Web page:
TMD (Temporomandibular joint disorders) affect 5-10% of the population in this country, with severe TMD requiring surgical repair. The cause for TMD is often hard to determine, and the pathophysiology underlying this affliction remains unclear, as the mandibular condylar cartilage (MCC) differs considerably in its development and structure from both a growth plate or an articular cartilage. However, the regulation of TMJ development and growth has been under-studied. Chondrogenesis in the TMJ or limbs has been considered a linked but separate process from osteogenesis during endochondral bone formation. How can the inherited message be transmitted from chondrocytes, which supposedly undergo cell death before bone formation, to the cells that form bone? The answer to this question may lie in recent studies indicating that a direct transformation of chondrocytes to osteoblasts occurs. Yet, the following key questions remain: how is this cell transformation linked to bone growth and remodeling? What is the underlying molecular mechanism? Which genes are required for cell transformation? We propose that chondrogenesis and osteogenesis are one continuous process in which chondrocyte-derived bone cells (CBC) define the overall pattern of MCC-ramus and contribute to bone remodeling via Bmpr1a (BMP receptor 1a, a key receptor for BMP2 and BMP4) and ?-catenin. This hypothesis is based on: 1) Published data from our lab and others demonstrating that direct cell transformation occurs in MCC and limbs; 2) Deleting Bmpr1a or ?-catenin in chondrocytes leads to drastic changes in the condyle and limbs during growth and bone remodeling, though deletion of either gene in bone cells has little impact on the skeletal pattern; and 3) The molecular regulation of cell transformation is highly dependent on the skeletal elements, developmental stage, and different genes. We will test this hypothesis using the following highly related but independent Aims: 1) To determine molecular regulation of cell transformation by Bmpr1a during growth and bone remodeling. Working hypothesis: the CBC defines the overall morphology of the condyle and limbs via BMPR1A that plays variant roles in different elements of the skeleton; and 2): To determine molecular regulation of cell transformation by ?-catenin during growth and bone remodeling. Working hypothesis: ?-catenin plays variant roles in the condyle vs. limbs in defining skeletal pattern and bone remodeling in a manner that differs from Bmpr1a; and 3): To determine how chondrocytes demineralize cartilage matrices and form bone cells ex vivo, and shift expression profiles of genes directly linked to bone cells in vitro. Working hypothesis: HCs, which migrate, play a dual role in removing calcified cartilage and cell transformation. We expect that CBC is responsible for most endochondral bone formation and remodeling, regulated by Bmpr1a and ?-catenin. We predict that this phenomenon also occurs in limbs, although differentially regulated by these genes. Finishing this project will likely revise the current dogma, provide new knowledge in this understudied area, and form a basis for developing novel approaches to prevent, diagnose, and treat TMD, as well as other skeletal diseases.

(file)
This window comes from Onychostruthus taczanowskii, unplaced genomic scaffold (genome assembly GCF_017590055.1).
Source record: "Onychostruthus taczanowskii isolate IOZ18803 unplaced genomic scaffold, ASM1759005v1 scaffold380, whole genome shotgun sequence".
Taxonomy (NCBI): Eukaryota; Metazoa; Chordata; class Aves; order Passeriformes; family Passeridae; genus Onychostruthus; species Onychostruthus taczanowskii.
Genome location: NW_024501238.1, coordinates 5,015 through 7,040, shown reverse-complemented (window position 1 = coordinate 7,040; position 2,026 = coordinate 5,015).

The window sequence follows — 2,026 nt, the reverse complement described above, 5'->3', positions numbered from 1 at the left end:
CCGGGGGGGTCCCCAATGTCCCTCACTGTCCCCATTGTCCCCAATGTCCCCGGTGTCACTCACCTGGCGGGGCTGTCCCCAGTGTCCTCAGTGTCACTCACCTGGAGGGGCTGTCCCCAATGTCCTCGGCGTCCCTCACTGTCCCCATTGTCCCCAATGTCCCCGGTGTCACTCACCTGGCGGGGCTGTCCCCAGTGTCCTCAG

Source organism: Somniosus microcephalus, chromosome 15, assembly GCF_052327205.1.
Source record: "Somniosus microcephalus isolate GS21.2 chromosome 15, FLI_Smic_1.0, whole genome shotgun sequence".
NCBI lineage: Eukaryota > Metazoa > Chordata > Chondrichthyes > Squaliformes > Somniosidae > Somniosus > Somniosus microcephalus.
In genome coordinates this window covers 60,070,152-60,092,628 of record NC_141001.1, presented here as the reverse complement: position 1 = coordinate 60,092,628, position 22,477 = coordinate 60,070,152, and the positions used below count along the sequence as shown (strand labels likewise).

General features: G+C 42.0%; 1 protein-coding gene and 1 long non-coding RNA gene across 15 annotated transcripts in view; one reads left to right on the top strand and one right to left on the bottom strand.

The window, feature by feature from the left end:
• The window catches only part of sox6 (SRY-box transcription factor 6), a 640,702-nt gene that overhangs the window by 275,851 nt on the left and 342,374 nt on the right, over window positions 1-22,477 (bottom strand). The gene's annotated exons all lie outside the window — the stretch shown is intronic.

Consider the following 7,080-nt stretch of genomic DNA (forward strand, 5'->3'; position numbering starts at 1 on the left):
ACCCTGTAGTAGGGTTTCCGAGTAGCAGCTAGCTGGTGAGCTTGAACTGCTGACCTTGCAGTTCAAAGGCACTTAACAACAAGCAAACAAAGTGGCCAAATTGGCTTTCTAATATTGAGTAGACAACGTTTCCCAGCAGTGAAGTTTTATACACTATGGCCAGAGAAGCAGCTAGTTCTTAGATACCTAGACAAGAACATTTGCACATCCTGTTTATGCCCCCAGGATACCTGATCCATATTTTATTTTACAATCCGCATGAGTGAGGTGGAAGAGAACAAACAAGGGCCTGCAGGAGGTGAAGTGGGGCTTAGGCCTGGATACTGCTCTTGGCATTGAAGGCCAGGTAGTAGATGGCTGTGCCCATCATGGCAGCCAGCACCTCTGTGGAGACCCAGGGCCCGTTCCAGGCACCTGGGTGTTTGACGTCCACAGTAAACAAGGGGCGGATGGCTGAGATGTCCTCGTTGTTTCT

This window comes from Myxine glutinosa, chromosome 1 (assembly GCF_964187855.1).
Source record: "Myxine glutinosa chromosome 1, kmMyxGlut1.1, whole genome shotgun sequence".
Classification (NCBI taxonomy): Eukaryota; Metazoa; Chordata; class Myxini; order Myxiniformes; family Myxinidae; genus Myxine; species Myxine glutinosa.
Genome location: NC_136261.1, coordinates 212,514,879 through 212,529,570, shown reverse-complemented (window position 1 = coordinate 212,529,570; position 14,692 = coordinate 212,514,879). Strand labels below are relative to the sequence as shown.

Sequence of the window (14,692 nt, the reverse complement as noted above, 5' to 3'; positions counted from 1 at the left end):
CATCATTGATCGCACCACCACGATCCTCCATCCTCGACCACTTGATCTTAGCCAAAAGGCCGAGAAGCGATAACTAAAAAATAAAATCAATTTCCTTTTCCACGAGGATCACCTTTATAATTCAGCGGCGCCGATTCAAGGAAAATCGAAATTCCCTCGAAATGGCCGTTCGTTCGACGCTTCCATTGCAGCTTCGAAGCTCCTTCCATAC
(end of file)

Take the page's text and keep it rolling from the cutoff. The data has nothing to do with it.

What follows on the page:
Temporomandibular joint disorders (TMD) affects 5% to 10% of the adult population, with a higher incidence in females than males. This disorder, although not life-threatening, can be highly detrimental to quality of life. Our research proposal seeks to elucidate fundamental aspects of how the mandibular condylar cartilage grows and remodel compared to limbs using a novel theory developed in our lab. Finishing this study will provide much-needed foundation for developing new approaches to prevent, diagnose, assess risk, and treat TMD, as well as other skeletal diseases.
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